Is The 5:2 For You?

Eat what you want for five days a week, and starve for the other two!

The practice of fasting is an age-old phenomenon often employed during religious rituals. More recently, however, intermittent fasting has become a popular way to lose weight; the big attraction being you can eat what you want for the majority of the week and still lose weight!dreamstime_l_39462186

The fasting for weight loss phenomenon was actually set in motion in August 2012, when the BBC broadcast a Horizon episode called ‘Eat Fast and Live Longer’. Doctor and journalist Michael Mosley presented the diet du jour as ”genuinely revolutionary” and as a result, published ‘the fast diet’ book in January 2013.


The Diet

The simplicity of the diet and the lack of restrictions are key to its popularity. Dieters are recommended to consume a ‘normal’ number of calories five days a week (2000 for women, 2500 for men). Then, for two non-consecutive days, eat just 25% of their usual calorie total – 500 calories for women and 600 for men.k13649192

There are no restrictions on the types of food you can eat and it is suggested that women can expect to lose about a 1lb a week on the diet with men losing about the same if not a little more.


Nutritional therapist Kerry Torrens says:

The 5:2 and similar intermittent-fasting diets are said to be easier to follow than traditional calorie restriction.  Fasting is a simple concept which appears to promote weight loss, although the hunger experienced can be a limiting factor for some. All the headlines for the 5:2 diet, and similar intermittent-fasting regimes, claim that calorie restriction may be linked with:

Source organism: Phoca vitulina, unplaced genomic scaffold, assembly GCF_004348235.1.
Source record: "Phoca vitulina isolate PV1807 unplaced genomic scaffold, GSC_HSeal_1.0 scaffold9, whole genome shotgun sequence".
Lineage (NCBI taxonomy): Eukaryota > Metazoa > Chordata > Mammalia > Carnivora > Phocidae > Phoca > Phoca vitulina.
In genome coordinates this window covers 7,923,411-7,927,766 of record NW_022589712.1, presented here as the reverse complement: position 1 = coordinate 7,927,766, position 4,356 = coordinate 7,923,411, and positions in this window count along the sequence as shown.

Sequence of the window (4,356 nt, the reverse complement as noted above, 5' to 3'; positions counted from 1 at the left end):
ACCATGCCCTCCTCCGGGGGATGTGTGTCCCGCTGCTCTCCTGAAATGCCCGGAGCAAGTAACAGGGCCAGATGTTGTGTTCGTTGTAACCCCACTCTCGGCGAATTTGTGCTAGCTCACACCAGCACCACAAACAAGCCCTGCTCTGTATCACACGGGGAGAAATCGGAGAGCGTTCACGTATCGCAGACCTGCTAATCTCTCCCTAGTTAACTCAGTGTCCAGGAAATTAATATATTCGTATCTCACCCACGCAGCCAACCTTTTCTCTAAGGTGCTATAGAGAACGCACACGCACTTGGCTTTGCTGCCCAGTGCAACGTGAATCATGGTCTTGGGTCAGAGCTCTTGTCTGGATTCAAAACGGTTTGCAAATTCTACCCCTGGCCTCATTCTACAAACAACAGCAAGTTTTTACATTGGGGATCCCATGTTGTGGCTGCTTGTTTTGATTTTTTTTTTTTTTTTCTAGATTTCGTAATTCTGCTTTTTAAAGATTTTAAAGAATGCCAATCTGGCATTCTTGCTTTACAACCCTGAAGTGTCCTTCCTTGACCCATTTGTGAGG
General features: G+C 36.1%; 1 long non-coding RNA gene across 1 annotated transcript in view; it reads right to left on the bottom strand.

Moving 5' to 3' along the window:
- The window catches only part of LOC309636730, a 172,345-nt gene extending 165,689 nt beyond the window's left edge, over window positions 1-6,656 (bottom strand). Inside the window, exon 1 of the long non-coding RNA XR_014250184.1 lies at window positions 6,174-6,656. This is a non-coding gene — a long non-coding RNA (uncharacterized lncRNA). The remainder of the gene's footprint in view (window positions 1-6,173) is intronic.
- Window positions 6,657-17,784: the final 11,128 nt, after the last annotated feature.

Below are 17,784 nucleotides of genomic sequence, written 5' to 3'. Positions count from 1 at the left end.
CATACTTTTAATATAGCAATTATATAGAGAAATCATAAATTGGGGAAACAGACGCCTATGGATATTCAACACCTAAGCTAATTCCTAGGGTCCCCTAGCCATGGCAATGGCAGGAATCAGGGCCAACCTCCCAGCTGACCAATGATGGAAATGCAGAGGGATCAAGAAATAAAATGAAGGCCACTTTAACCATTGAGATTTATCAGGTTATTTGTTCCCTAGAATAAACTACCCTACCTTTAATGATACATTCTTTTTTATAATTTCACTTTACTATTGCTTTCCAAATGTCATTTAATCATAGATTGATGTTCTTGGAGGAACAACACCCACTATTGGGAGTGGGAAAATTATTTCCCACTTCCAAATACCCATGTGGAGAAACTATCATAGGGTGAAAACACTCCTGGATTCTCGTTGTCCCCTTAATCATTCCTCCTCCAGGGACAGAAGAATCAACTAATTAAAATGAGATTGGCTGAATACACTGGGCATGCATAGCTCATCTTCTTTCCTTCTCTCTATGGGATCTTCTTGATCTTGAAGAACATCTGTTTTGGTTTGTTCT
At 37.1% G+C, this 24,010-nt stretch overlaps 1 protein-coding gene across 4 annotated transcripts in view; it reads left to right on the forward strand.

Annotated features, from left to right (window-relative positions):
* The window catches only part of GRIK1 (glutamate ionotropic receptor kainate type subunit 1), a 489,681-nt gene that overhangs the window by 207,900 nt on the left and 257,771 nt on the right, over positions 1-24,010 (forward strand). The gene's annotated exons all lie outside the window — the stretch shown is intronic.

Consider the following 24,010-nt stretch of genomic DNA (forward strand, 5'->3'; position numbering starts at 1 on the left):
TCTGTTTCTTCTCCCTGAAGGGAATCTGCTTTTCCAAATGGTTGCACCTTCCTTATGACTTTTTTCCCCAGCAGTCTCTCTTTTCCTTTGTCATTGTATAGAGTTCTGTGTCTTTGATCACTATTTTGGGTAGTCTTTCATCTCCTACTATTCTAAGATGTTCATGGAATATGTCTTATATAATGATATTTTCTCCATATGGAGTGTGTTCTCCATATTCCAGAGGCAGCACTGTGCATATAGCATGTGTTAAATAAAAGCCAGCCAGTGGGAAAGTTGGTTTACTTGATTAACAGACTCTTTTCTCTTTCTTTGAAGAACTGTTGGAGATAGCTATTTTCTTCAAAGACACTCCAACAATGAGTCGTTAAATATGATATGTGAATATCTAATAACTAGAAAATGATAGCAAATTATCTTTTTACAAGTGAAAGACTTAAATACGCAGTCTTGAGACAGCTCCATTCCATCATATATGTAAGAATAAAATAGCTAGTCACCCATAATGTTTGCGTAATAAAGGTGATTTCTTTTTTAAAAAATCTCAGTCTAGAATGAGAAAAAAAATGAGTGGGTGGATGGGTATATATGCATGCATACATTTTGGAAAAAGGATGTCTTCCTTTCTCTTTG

• Living longer
  • Reducing the risk of heart disease, stroke and cancer
  • Improving cholesterol levels and blood-sugar control, and be anti-ageing thanks to its possible effect on lowering levels of the hormone Insulin-like Growth Factor -1 (IGF-1)


Precautionary note: As with all diets, pregnant and breast-feeding women, as well as diabetics on medication, should seek medical advice before embarking on a restricted eating programme. Furthermore, this sort of diet can be unsafe for teenagers and children, who are likely to miss out on crucial nutrients needed for growth and may be at risk of developing unhealthy eating habits.

The diet may be tough especially at the outset. On fasting days some report feeling low in energy, having poor concentration and experiencing headaches and dizziness. If you do choose to follow the diet, make sure that your non-fast days are packed with nutritious options, including fruit, veg, wholegrains and lean protein such as chicken, fish, turkey and dairy foods.

When you’re following a low-calorie diet, it’s important to make every calorie work – that means choosing nutritionally rich foods.

Please note, if you are considering attempting any form of diet please consult your GP first to ensure you can do so without risk to health.


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